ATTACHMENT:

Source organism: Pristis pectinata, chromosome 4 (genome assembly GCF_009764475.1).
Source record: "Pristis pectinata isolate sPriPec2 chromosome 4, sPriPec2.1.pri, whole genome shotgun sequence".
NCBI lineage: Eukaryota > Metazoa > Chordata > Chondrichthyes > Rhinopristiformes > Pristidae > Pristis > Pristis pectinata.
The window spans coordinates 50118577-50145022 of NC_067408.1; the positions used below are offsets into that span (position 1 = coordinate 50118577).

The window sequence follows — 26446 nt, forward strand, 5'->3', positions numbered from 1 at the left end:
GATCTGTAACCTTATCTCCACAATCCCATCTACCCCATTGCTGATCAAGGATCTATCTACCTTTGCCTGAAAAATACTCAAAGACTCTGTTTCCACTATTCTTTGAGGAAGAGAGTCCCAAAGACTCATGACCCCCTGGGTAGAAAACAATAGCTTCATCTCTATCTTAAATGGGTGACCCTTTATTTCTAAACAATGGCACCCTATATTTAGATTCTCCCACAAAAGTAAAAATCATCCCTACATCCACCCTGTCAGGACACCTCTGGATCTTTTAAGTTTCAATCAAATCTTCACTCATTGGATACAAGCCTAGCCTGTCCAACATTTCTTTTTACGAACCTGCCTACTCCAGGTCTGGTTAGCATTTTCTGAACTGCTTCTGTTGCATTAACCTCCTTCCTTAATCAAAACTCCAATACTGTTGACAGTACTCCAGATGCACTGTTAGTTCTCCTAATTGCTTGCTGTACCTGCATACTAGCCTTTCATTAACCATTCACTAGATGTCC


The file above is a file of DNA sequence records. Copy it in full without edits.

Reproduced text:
Source organism: Pristis pectinata, chromosome 4 (genome assembly GCF_009764475.1).
Source record: "Pristis pectinata isolate sPriPec2 chromosome 4, sPriPec2.1.pri, whole genome shotgun sequence".
NCBI lineage: Eukaryota > Metazoa > Chordata > Chondrichthyes > Rhinopristiformes > Pristidae > Pristis > Pristis pectinata.
The window spans coordinates 50118577-50145022 of NC_067408.1; the positions used below are offsets into that span (position 1 = coordinate 50118577).

The window sequence follows — 26446 nt, forward strand, 5'->3', positions numbered from 1 at the left end:
GATCTGTAACCTTATCTCCACAATCCCATCTACCCCATTGCTGATCAAGGATCTATCTACCTTTGCCTGAAAAATACTCAAAGACTCTGTTTCCACTATTCTTTGAGGAAGAGAGTCCCAAAGACTCATGACCCCCTGGGTAGAAAACAATAGCTTCATCTCTATCTTAAATGGGTGACCCTTTATTTCTAAACAATGGCACCCTATATTTAGATTCTCCCACAAAAGTAAAAATCATCCCTACATCCACCCTGTCAGGACACCTCTGGATCTTTTAAGTTTCAATCAAATCTTCACTCATTGGATACAAGCCTAGCCTGTCCAACATTTCTTTTTACGAACCTGCCTACTCCAGGTCTGGTTAGCATTTTCTGAACTGCTTCTGTTGCATTAACCTCCTTCCTTAATCAAAACTCCAATACTGTTGACAGTACTCCAGATGCACTGTTAGTTCTCCTAATTGCTTGCTGTACCTGCATACTAGCCTTTCATTAACCATTCACTAGATGTCC